2. Mutual Funds & ETFs

    ETF Analysis: PowerShares S&P 500 Downside Hedged

    Find out about the PowerShares S&P 500 Downside Hedged ETF, and learn detailed information about characteristics, suitability and recommendations of it.
  3. Mutual Funds & ETFs

    ETF Analysis: ProShares Large Cap Core Plus

    Learn information about the ProShares Large Cap Core Plus ETF, and explore detailed analysis of its characteristics, suitability and recommendations.
  4. Mutual Funds & ETFs

    ETF Analysis: iShares Core Growth Allocation

    Find out about the iShares Core Growth Allocation Fund, and learn detailed information about its characteristics, suitability and recommendations.
  5. Mutual Funds & ETFs

    ETF Analysis: iShares MSCI USA Minimum Volatility

    Learn about the iShares MSCI USA Minimum Volatility exchange-traded fund, which invests in low-volatility equities traded on the U.S. stock market.
  6. Stock Analysis

    Should You Follow Millionaires into This Sector?

    Millionaire investors—and those who follow them—should take another look at the current economic situation before making any more investment decisions.
  7. Professionals

    What to do During a Market Correction

    The market has corrected...now what? Here's what you should consider rather than panicking.
  8. Mutual Funds & ETFs

    ETF Analysis: Vanguard Mid-Cap Value

    Take an in-depth look at the Vanguard Mid-Cap Value ETF, one of the largest and most popular mid-cap funds in the U.S. equity space.
  9. Mutual Funds & ETFs

    ETF Analysis: Schwab US Broad Market

    Take an in-depth look at the Schwab U.S. Broad Market ETF, an incredibly low-cost fund based on a wide selection of the U.S. equity market.
  10. Professionals

    Tips for Helping Clients Though Market Corrections

    When the stock market sees a steep drop, clients are bound to get anxious. Here are some tips for talking them off the ledge.
  1. Equity

    The value of an asset less the value of all liabilities on that ...
  2. Hard-To-Sell Asset

    An asset that is extremely difficult to dispose of either due ...
  3. Sucker Yield

    When an investor has essentially risked all of his capital for ...
  4. PT (Perseroan Terbatas)

    An acronym for Perseroan Terbatas, which is Limited Liability ...
  5. Ltd. (Limited)

    An abbreviation of "limited," Ltd. is a suffix that ...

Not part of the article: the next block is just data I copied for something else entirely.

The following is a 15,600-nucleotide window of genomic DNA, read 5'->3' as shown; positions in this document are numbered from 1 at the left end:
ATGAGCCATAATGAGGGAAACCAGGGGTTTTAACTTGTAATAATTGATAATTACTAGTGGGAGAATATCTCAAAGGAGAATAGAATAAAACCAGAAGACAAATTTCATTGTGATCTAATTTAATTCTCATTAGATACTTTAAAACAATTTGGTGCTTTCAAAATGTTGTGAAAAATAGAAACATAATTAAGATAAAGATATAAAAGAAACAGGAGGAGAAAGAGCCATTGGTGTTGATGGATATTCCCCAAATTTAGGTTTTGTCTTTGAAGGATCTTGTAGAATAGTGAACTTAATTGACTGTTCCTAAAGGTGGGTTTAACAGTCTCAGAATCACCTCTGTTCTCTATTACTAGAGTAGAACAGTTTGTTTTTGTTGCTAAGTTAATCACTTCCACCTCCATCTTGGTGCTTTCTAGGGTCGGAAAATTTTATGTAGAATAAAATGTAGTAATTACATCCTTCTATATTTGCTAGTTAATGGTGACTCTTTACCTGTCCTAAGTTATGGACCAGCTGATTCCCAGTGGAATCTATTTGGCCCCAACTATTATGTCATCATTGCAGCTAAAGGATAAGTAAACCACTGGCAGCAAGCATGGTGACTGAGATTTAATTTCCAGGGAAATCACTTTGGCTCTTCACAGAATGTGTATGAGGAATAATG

6. BHD (Berhad)

    The suffix Bhd. is an abbreviation of a Malay word "berhad," ...
  1. What is the difference between called-up share capital and paid-up share capital?

    The difference between called-up share capital and paid-up share capital is investors have already paid in full for paid-up ... Read Full Answer >>
  2. Why would a corporation issue convertible bonds?

    A convertible bond represents a hybrid security that has bond and equity features; this type of bond allows the conversion ... Read Full Answer >>
  3. How does additional paid in capital affect retained earnings?

    Both additional paid-in capital and retained earnings are entries under the shareholders' equity section of a company's balance ... Read Full Answer >>
  4. What types of capital are not considered share capital?

    The money a business uses to fund operations or growth is called capital, and there are a number of capital sources available. ... Read Full Answer >>
  5. What is the difference between issued share capital and subscribed share capital?

    The difference between subscribed share capital and issued share capital is the former relates to the amount of stock for ... Read Full Answer >>
  6. What happens to the shares of stock purchased in a tender offer?

    The shares of stock purchased in a tender offer become the property of the purchaser. From that point forward, the purchaser, ... Read Full Answer >>

You May Also Like

Trading Center

You are using adblocking software

Want access to all of Investopedia? Add us to your “whitelist”
so you'll never miss a feature!